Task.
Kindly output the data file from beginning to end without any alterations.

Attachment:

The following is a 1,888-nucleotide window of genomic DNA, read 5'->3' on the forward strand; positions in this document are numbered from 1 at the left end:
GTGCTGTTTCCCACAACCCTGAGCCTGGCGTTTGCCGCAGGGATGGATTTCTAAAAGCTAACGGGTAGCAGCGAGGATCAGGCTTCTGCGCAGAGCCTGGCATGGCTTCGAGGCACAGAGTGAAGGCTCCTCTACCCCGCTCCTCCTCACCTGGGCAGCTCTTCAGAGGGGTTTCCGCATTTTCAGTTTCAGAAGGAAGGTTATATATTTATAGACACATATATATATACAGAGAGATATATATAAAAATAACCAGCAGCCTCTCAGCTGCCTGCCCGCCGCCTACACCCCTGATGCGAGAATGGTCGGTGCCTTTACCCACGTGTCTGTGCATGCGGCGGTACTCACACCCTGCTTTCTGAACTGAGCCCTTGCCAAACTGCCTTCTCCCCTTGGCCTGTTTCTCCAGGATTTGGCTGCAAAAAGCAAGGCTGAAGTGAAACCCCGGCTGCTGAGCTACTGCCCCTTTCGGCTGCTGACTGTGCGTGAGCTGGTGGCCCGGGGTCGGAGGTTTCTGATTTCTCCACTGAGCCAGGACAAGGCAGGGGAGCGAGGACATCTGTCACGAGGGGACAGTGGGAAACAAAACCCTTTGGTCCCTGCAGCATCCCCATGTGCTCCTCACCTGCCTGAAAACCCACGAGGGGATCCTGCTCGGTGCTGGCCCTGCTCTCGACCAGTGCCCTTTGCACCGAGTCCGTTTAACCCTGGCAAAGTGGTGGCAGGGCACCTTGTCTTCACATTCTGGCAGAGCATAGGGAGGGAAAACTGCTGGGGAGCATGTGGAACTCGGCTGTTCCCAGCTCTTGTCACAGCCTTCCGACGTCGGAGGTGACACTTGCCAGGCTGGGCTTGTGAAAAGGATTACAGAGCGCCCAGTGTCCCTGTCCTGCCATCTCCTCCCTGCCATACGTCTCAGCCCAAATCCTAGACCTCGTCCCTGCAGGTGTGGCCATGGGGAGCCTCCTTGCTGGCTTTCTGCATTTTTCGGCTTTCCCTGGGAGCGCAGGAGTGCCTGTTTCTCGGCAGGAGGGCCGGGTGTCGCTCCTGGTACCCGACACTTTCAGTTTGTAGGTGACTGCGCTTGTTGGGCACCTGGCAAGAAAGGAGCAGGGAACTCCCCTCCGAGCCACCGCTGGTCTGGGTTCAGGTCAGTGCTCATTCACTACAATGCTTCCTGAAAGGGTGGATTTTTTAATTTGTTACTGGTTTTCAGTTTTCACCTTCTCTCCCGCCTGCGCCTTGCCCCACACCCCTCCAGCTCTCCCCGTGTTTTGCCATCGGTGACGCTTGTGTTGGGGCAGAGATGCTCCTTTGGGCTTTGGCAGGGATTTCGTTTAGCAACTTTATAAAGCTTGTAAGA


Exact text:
The following is a 1,888-nucleotide window of genomic DNA, read 5'->3' on the forward strand; positions in this document are numbered from 1 at the left end:
GTGCTGTTTCCCACAACCCTGAGCCTGGCGTTTGCCGCAGGGATGGATTTCTAAAAGCTAACGGGTAGCAGCGAGGATCAGGCTTCTGCGCAGAGCCTGGCATGGCTTCGAGGCACAGAGTGAAGGCTCCTCTACCCCGCTCCTCCTCACCTGGGCAGCTCTTCAGAGGGGTTTCCGCATTTTCAGTTTCAGAAGGAAGGTTATATATTTATAGACACATATATATATACAGAGAGATATATATAAAAATAACCAGCAGCCTCTCAGCTGCCTGCCCGCCGCCTACACCCCTGATGCGAGAATGGTCGGTGCCTTTACCCACGTGTCTGTGCATGCGGCGGTACTCACACCCTGCTTTCTGAACTGAGCCCTTGCCAAACTGCCTTCTCCCCTTGGCCTGTTTCTCCAGGATTTGGCTGCAAAAAGCAAGGCTGAAGTGAAACCCCGGCTGCTGAGCTACTGCCCCTTTCGGCTGCTGACTGTGCGTGAGCTGGTGGCCCGGGGTCGGAGGTTTCTGATTTCTCCACTGAGCCAGGACAAGGCAGGGGAGCGAGGACATCTGTCACGAGGGGACAGTGGGAAACAAAACCCTTTGGTCCCTGCAGCATCCCCATGTGCTCCTCACCTGCCTGAAAACCCACGAGGGGATCCTGCTCGGTGCTGGCCCTGCTCTCGACCAGTGCCCTTTGCACCGAGTCCGTTTAACCCTGGCAAAGTGGTGGCAGGGCACCTTGTCTTCACATTCTGGCAGAGCATAGGGAGGGAAAACTGCTGGGGAGCATGTGGAACTCGGCTGTTCCCAGCTCTTGTCACAGCCTTCCGACGTCGGAGGTGACACTTGCCAGGCTGGGCTTGTGAAAAGGATTACAGAGCGCCCAGTGTCCCTGTCCTGCCATCTCCTCCCTGCCATACGTCTCAGCCCAAATCCTAGACCTCGTCCCTGCAGGTGTGGCCATGGGGAGCCTCCTTGCTGGCTTTCTGCATTTTTCGGCTTTCCCTGGGAGCGCAGGAGTGCCTGTTTCTCGGCAGGAGGGCCGGGTGTCGCTCCTGGTACCCGACACTTTCAGTTTGTAGGTGACTGCGCTTGTTGGGCACCTGGCAAGAAAGGAGCAGGGAACTCCCCTCCGAGCCACCGCTGGTCTGGGTTCAGGTCAGTGCTCATTCACTACAATGCTTCCTGAAAGGGTGGATTTTTTAATTTGTTACTGGTTTTCAGTTTTCACCTTCTCTCCCGCCTGCGCCTTGCCCCACACCCCTCCAGCTCTCCCCGTGTTTTGCCATCGGTGACGCTTGTGTTGGGGCAGAGATGCTCCTTTGGGCTTTGGCAGGGATTTCGTTTAGCAACTTTATAAAGCTTGTAAGA